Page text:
What do Hilary, Maria, Rosie, Vernon, Chris and Michael all have in common with Monica, Ross, Rachel, Chandler, Joey and Phoebe?
They should all stick by their Friends.
With talk of a Shadow Cabinet reshuffle being planned in revenge on Labour frontbenchers who defied Jeremy Corbyn on the vote to bomb Syria, the likes of Hilary Benn, Maria Eagle and Rosie Winterton would be wise to learn some lessons from the cast of the hit TV series Friends.
Soon after the US sitcom became a worldwide success, way back in 1996, the six leading cast members decided to band together to get a salary increase, insisting that they would not accept any deal that was not offered to all six of the ensemble. They figured that their network, NBC, could not risk losing all six of the cast so would cave into their demand for a $1m salary per episode for each of the six actors. And they were right.
That is precisely the tactic that key members of Jeremy Corbyn’s Shadow Cabinet should be following if, as many predict, the Labour leader seeks to selectively cull his cast of Shadow Ministers in the coming weeks.
Mr Corbyn is said to be plotting to reshuffle the frontbench to remove his enemies from positions of power a mere matter of months after he appointed them. The purge is expected within weeks, most likely in the New Year when enough water has passed under the bridge for the leadership to disingenuously claim the demotions have nothing to do with the Syria vote.
This is about power pure and simple. Mr Corbyn and his allies feel they cannot simply sit back and accept the highly damaging revolt by many senior Labour MPs. Already bruised by being forced by his Shadow Cabinet to back down from a whipped vote against the bombing, as Mr Corbyn had wanted, the decision of 66 Labour MPs – including 21 frontbenchers – to vote with the Tories to back military action has infuriated the leader and his acolytes.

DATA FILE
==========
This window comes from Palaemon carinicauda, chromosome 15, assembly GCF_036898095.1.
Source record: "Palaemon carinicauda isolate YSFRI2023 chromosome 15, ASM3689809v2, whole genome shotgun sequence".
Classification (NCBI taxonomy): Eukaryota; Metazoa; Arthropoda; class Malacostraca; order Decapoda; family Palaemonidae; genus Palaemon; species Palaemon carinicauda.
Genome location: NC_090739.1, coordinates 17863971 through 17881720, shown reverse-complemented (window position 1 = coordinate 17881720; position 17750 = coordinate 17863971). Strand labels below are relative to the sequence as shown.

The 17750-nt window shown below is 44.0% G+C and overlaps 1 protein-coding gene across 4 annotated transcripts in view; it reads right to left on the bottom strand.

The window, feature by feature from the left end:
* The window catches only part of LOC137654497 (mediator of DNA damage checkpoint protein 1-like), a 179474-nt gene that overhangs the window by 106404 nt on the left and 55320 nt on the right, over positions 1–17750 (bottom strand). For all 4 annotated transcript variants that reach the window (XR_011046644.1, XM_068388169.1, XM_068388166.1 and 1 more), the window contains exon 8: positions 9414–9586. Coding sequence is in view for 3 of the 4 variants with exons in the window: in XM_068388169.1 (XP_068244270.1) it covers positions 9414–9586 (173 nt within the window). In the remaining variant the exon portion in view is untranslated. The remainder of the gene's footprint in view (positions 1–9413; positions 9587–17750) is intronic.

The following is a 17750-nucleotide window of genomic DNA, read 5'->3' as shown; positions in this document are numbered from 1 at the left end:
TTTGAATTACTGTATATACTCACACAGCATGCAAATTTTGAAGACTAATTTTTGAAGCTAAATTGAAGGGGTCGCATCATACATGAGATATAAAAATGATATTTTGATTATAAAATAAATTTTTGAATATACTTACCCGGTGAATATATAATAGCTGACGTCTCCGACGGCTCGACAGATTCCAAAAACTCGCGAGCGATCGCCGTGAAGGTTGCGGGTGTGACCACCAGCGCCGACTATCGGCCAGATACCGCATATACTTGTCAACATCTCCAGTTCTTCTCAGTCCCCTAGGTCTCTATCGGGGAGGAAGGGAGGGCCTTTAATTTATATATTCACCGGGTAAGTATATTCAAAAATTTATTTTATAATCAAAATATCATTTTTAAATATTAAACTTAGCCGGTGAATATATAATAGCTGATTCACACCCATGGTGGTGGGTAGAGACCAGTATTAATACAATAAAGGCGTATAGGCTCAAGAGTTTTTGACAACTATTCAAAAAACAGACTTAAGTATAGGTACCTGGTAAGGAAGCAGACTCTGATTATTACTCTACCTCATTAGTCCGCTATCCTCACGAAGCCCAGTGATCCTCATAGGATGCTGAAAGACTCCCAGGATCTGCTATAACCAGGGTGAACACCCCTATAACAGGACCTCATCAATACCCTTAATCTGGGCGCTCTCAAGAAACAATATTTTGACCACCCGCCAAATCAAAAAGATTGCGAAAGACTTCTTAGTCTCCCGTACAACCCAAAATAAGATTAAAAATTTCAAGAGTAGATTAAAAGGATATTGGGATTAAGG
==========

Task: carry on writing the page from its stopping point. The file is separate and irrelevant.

Among those who could be heading for the chop are Shadow Foreign Secretary Hilary Benn, Shadow Defence Secretary Maria Eagle, Shadow Northern Ireland secretary Vernon Coaker, Shadow Commons Leader Chris Bryant and Shadow Culture Secretary Michael Dugher, who all voted with the Government to extend bombing raids into Syria, as well as Shadow Chief Whip Rosie Winterton, who abstained.
The Shadow Chancellor John McDonnell, whom many see as the power behind the throne, has of course publicly denied there will be any recriminations but his coded demands that Labour MPs now “unite around the new politics” is seen as a thinly veiled threat to moderates to toe the line – or face the consequences.
Here is where the lessons of the cast of Friends come in. When Mr Corbyn moves to purge his first Shadow minister, they must all stand firm together. The message must be clear: either they all stay or they all go.
Mr Corbyn is said to have been emboldened by Labour’s victory in the Oldham by-election last week, mistakenly believing it was an endorsement of his leadership. But if he thinks he can now afford to lose half of his front bench team in one fell swoop, he is sorely mistaken.
If Labour moderates have any backbone at all, they must stand up to their party leader and refuse, like the cast of Friends, to be played one by one. There may not be millions of pounds or worldwide fame at stake but, for Labour MPs, the future and credibility of their party should be something worth fighting for.